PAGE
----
This was originally written and published for Digital Photo Mentor. The article is republished here with search engines blocked and canonical set to the original published article. It is here for archival purposes and so my community can find it too.
Lightroom is an amazing piece of software. It can manage your digital assets, hence why it’s called a Digital Asset Manager (DAM), but also provide you with editing tools.
Like so many, I have my issues with the software. Like performance, for example. However, to this day I still use Lightroom as my main DAM and editing tool. I then go into ON1 Photo RAW whenever I need to do further editing I don’t trust Lightroom for.
Whenever I edit a photograph in Lightroom, I always start with six things. In the rest of this article, you’re going to see what I believe in as the most important things you can do to a photo in Lightroom. More importantly, what I believe you should do to every photo in Lightroom out of the gate.
I don’t care how you organize your photos in Lightroom, or what you name your files. But what I do care about you doing is adding a copyright. You own your photographs. But if you don’t include a copyright metadata you increase the risk of having a photograph stolen. So first and foremost, be sure to add your copyright during import. If you forget to do it during import (using a metadata preset), then add it afterward.
Next is to adjust the white balance of your photos. So many photographers forget or do not care to manually adjust their white balance in-camera. They commonly rely on the camera’s ability to determine white balance. But Auto White Balance (AWB) is not that great. So doing it in post is an essential task.
When it comes to portraits or in-studio work, I use the ColorChecker Passport from X-Rite. But for landscapes and street photography I use a neutral tone in an image when available, or use the preset white balance options in Lightroom. In this photo example of my nephew, Eli, it was in a hospital room under tungsten light.
Changing the White Balance to tungsten instantly fixes the color of his skin.
Whites, Blacks, Highlights, Shadows
Next up are the details found in the highlights and shadows. However, I prefer starting with the Whites and Blacks sliders. I do this so much so that I wish Lightroom reversed the order of the sliders. Currently, the four sliders are like so:
I start with Whites because sometimes I want the whitest areas to clip and sometimes I do not. Same with the Blacks slider. For example, if I am planning to print the photo I will often let the Whites or Blacks clip a little more than I would on a digital-only photo.
I then move onto the Highlights and Shadows where I fine-tune the photo to ensure that specific tones look pleasing to the eye. For example, I often find myself bringing highlights down on bright, fresh skin, like in my baby nephew’s photo.
The next task is one that could be kept simple or more advanced, depending on your skill level and the photo being edited.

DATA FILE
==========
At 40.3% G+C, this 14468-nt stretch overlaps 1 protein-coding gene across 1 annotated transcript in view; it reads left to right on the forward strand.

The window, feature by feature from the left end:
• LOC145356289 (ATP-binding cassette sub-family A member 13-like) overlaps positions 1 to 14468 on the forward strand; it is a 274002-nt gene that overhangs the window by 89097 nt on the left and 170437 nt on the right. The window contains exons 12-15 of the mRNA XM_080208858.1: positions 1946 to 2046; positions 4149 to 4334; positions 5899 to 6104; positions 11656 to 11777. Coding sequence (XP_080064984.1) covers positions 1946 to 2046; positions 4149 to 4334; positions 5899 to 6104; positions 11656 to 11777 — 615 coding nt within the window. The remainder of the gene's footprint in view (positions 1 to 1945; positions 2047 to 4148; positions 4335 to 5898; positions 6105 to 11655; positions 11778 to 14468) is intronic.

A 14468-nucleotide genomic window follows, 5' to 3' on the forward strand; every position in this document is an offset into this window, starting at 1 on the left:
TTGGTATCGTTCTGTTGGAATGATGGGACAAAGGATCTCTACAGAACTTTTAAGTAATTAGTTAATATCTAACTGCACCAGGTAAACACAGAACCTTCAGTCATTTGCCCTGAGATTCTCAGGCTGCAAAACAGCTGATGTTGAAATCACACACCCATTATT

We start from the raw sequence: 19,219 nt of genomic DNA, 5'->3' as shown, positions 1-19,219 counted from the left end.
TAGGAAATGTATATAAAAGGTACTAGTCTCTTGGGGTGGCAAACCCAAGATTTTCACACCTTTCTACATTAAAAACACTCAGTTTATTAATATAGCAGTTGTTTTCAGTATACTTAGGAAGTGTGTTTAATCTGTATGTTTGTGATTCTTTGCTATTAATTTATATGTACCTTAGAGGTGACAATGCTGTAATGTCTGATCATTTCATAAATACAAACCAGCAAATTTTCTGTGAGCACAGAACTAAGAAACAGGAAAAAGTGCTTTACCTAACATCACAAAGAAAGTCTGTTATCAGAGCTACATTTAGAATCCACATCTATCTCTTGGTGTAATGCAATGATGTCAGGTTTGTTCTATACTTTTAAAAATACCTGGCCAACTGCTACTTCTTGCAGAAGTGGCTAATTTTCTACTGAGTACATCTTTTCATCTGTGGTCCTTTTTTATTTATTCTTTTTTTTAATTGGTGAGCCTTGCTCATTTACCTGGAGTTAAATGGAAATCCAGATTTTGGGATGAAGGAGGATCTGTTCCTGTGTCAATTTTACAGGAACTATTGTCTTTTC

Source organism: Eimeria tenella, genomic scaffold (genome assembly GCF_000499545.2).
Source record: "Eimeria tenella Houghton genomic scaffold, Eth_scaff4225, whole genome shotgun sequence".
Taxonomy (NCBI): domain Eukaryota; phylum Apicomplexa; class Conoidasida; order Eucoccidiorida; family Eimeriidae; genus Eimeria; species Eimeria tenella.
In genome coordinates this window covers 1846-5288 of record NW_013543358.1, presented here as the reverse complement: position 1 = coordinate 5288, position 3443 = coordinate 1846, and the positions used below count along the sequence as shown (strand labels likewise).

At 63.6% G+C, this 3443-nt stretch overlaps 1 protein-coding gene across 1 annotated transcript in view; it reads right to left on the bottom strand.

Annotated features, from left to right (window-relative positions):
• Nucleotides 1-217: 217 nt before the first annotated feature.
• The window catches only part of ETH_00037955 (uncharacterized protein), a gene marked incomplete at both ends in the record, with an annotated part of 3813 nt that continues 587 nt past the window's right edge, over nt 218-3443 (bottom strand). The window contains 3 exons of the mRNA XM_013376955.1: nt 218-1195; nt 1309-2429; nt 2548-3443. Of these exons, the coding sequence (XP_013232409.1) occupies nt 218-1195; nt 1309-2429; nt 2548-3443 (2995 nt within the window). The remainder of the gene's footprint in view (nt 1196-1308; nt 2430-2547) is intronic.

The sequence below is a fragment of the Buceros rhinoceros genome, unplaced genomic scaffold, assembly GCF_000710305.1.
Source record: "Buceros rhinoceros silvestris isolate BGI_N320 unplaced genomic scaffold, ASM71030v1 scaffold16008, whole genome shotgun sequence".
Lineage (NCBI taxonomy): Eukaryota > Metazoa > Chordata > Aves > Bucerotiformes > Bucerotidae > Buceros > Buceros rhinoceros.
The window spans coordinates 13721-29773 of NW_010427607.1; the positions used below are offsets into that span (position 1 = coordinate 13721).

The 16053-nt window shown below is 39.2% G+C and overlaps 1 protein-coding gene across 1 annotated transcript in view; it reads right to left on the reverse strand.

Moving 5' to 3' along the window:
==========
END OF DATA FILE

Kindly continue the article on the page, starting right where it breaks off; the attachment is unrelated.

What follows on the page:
At a bare minimum, I adjust my tone curve to Medium Contrast. I find I like the tone curve contrast over the standard contract slider. It also offers more control if you need to fine-tune the contrast of the highlights and shadows or by red, green and blue channels individually.
Lightroom also offers an adjustment point curve tool which allows you to drag up and down on various areas on a photo to automate the adjustment of the tone curve.
Next up is the HSL section, which offers fine control over hue, saturation, and luminance. This is one of my favorite sections in the Lightroom develop module. On a photo with a person in it, I often find myself in the Saturation tab, and use the adjust tool to drag up and down on skin to remove the saturation of reds. Depending on the drastic color shift, I might also wind up in Hue to take away some red tones.
On landscape photos, I’m often in the Luminance tab to bring down the brightness of a sky, or bring up the darkness of greens.
Last, but definitely not least is the automatic Lens Correction tool in Lightroom. This has been one of my favorite things Lightroom added for years. It allows the ability to adjust for lens distortion from almost every lens, including fisheye and super wide lenses.
But it also allows for manual control over the adjustments as well as removing chromatic aberration caused by some lenses combined with some sensors.
Here’s the Thing
I know that some of these tasks sound daunting to do on photo after photo. But that’s why I created a preset bundle called Developer Bath Fixer. It contains all of what I consider the essential things (with some bonus things) in Lightroom’s develop module. With the presets you can quickly apply everything I mentioned above (except copyright) and then some.
And the best part, Developer Bath Fixer is part of my entire Lightroom preset collection. So you can pick them up along with all of my other Lightroom presets, at one low price. You can pick those up here.
Now there is no excuse for dropping the ball on important Lightroom tasks.